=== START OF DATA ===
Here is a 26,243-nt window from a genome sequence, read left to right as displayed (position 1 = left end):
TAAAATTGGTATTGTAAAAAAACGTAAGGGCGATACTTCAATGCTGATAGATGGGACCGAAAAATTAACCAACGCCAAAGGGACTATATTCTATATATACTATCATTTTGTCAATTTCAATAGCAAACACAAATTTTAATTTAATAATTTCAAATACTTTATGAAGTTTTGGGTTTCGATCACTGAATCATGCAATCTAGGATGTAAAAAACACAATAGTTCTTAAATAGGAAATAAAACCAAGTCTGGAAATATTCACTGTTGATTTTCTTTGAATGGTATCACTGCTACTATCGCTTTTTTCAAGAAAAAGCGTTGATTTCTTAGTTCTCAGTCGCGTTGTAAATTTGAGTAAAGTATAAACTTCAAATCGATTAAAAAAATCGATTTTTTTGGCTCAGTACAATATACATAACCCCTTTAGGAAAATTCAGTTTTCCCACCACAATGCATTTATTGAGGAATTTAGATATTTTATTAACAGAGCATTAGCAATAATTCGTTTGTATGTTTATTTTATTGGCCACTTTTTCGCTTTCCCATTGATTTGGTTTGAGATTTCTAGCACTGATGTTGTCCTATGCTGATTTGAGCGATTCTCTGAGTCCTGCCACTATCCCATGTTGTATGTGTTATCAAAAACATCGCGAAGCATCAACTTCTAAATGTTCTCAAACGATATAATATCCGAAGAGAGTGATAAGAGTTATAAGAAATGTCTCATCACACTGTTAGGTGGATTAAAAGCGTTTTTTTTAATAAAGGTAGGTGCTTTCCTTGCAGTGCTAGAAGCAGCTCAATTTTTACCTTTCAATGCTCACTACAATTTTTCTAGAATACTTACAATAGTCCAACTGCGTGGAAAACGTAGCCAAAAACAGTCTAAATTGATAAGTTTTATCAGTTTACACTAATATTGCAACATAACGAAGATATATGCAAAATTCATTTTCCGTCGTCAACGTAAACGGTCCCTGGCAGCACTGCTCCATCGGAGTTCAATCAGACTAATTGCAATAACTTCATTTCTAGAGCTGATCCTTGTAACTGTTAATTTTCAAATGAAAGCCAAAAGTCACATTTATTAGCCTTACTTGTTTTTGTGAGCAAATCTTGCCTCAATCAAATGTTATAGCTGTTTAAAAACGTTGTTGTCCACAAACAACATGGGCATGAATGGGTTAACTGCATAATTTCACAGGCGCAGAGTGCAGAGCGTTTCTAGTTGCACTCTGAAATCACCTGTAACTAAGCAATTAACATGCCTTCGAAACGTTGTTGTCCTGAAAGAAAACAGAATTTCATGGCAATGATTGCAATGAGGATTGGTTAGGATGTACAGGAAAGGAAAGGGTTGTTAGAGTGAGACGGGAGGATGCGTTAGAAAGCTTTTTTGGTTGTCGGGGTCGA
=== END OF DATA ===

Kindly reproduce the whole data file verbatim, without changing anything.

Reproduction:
Here is a 26,243-nt window from a genome sequence, read left to right as displayed (position 1 = left end):
TAAAATTGGTATTGTAAAAAAACGTAAGGGCGATACTTCAATGCTGATAGATGGGACCGAAAAATTAACCAACGCCAAAGGGACTATATTCTATATATACTATCATTTTGTCAATTTCAATAGCAAACACAAATTTTAATTTAATAATTTCAAATACTTTATGAAGTTTTGGGTTTCGATCACTGAATCATGCAATCTAGGATGTAAAAAACACAATAGTTCTTAAATAGGAAATAAAACCAAGTCTGGAAATATTCACTGTTGATTTTCTTTGAATGGTATCACTGCTACTATCGCTTTTTTCAAGAAAAAGCGTTGATTTCTTAGTTCTCAGTCGCGTTGTAAATTTGAGTAAAGTATAAACTTCAAATCGATTAAAAAAATCGATTTTTTTGGCTCAGTACAATATACATAACCCCTTTAGGAAAATTCAGTTTTCCCACCACAATGCATTTATTGAGGAATTTAGATATTTTATTAACAGAGCATTAGCAATAATTCGTTTGTATGTTTATTTTATTGGCCACTTTTTCGCTTTCCCATTGATTTGGTTTGAGATTTCTAGCACTGATGTTGTCCTATGCTGATTTGAGCGATTCTCTGAGTCCTGCCACTATCCCATGTTGTATGTGTTATCAAAAACATCGCGAAGCATCAACTTCTAAATGTTCTCAAACGATATAATATCCGAAGAGAGTGATAAGAGTTATAAGAAATGTCTCATCACACTGTTAGGTGGATTAAAAGCGTTTTTTTTAATAAAGGTAGGTGCTTTCCTTGCAGTGCTAGAAGCAGCTCAATTTTTACCTTTCAATGCTCACTACAATTTTTCTAGAATACTTACAATAGTCCAACTGCGTGGAAAACGTAGCCAAAAACAGTCTAAATTGATAAGTTTTATCAGTTTACACTAATATTGCAACATAACGAAGATATATGCAAAATTCATTTTCCGTCGTCAACGTAAACGGTCCCTGGCAGCACTGCTCCATCGGAGTTCAATCAGACTAATTGCAATAACTTCATTTCTAGAGCTGATCCTTGTAACTGTTAATTTTCAAATGAAAGCCAAAAGTCACATTTATTAGCCTTACTTGTTTTTGTGAGCAAATCTTGCCTCAATCAAATGTTATAGCTGTTTAAAAACGTTGTTGTCCACAAACAACATGGGCATGAATGGGTTAACTGCATAATTTCACAGGCGCAGAGTGCAGAGCGTTTCTAGTTGCACTCTGAAATCACCTGTAACTAAGCAATTAACATGCCTTCGAAACGTTGTTGTCCTGAAAGAAAACAGAATTTCATGGCAATGATTGCAATGAGGATTGGTTAGGATGTACAGGAAAGGAAAGGGTTGTTAGAGTGAGACGGGAGGATGCGTTAGAAAGCTTTTTTGGTTGTCGGGGTCGA